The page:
Monday, December 5, 2011

On My Nightstand: National Geographic Field Guide to Birds of North America, 6th Edition

My first-ever birding guide was the National Geographic guide. Well, it technically wasn’t mine – I “borrowed” it from my (non-birding but inquisitive) parents when I first took an interest in identifying birds several years ago.

At the time, (around 2003), I had no idea how dynamic and fast-changing birding knowledge was, and I figured the dog-eared book that my parents had picked up on a whim many years earlier – which I now realize was the inaugural edition of the National Geographic guide from 1983 – was, like my high school algebra texts, a source of immutable truths. Little did I know that everything from the genetic relationships among birds to their common names to their ranges and populations was in constant flux.  I was puzzled as to why people called those gorgeous white raptors in our area “White-tailed Kites” when the guide said clearly that they were “Black-shouldered Kites.”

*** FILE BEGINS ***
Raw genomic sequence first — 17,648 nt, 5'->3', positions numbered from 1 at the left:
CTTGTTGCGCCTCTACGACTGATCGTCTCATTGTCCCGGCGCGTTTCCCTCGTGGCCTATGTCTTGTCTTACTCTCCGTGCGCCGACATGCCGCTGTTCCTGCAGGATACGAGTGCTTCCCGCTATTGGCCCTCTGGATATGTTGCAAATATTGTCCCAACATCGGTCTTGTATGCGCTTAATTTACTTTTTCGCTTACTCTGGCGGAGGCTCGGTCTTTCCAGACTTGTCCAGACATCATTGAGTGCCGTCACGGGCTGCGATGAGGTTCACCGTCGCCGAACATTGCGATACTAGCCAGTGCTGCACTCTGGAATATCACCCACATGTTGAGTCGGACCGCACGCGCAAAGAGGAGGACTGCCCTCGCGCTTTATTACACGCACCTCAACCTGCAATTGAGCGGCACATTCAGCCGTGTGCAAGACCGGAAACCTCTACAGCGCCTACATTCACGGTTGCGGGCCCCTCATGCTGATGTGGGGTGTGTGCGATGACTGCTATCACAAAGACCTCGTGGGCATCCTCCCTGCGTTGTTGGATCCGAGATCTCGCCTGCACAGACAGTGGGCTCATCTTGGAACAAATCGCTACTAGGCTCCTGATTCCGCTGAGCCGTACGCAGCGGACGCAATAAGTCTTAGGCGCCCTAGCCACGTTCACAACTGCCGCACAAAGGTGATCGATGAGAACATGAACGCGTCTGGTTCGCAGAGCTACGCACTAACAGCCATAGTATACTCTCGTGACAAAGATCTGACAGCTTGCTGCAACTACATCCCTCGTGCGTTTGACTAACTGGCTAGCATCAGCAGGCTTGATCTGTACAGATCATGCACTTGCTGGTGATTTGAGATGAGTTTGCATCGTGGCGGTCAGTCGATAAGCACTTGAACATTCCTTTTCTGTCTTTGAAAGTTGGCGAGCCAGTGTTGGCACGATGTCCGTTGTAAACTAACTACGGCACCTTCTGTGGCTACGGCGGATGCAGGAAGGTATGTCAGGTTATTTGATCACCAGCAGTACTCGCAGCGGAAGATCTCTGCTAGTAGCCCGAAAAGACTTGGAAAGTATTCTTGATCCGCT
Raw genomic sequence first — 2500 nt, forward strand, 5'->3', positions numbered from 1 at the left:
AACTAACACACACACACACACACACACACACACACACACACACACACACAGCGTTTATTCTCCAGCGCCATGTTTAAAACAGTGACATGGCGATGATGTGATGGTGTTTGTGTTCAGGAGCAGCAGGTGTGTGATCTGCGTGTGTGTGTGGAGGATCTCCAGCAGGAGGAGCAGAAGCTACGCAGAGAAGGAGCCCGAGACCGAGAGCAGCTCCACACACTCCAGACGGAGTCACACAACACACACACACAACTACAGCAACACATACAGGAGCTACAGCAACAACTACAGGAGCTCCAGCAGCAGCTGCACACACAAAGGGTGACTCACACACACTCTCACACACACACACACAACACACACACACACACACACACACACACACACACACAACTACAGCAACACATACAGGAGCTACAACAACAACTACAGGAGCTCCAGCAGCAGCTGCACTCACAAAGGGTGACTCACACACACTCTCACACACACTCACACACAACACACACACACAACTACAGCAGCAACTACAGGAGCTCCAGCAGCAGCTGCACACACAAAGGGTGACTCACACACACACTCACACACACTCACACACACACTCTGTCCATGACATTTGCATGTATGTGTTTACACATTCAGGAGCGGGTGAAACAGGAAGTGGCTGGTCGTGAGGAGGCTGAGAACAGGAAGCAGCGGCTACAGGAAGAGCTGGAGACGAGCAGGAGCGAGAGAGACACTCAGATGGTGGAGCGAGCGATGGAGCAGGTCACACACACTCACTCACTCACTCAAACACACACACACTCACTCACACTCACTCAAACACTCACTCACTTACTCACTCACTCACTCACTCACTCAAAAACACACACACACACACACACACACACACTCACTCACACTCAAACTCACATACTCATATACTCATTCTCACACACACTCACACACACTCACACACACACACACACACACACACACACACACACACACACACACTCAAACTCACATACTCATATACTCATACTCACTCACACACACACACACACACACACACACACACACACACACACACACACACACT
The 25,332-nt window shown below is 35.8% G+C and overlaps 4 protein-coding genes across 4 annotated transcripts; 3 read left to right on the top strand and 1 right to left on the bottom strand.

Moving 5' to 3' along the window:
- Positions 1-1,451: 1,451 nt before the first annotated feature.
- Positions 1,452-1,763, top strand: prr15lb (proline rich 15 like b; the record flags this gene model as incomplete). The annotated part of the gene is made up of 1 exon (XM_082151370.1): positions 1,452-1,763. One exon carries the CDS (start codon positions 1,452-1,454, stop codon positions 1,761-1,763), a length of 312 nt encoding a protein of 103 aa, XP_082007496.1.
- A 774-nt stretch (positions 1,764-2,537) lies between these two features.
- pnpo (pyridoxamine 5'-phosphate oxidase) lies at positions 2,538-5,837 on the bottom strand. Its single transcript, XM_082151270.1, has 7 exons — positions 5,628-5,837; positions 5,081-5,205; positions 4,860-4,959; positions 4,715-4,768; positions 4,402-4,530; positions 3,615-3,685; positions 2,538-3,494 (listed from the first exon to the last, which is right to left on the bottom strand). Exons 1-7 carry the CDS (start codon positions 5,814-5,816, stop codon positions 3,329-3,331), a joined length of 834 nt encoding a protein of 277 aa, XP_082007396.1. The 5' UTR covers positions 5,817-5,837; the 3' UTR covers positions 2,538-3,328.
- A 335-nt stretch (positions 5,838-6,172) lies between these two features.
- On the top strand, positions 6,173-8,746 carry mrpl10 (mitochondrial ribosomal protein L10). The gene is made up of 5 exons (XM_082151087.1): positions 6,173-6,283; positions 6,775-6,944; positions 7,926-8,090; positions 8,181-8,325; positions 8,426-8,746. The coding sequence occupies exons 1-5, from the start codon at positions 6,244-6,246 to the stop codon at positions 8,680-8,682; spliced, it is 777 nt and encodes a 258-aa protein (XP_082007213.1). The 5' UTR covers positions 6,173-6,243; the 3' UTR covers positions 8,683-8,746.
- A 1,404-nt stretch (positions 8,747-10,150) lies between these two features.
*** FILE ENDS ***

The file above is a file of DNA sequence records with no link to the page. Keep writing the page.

I still have that guide, along with many other, newer ones – Kaufman, Sibley, Crossley, and several other, more specialized guides.  So when I was given the opportunity to check out the newest update of the National Geographic guide, I couldn’t resist comparing it to the original – the book that helped launch my life as a birder.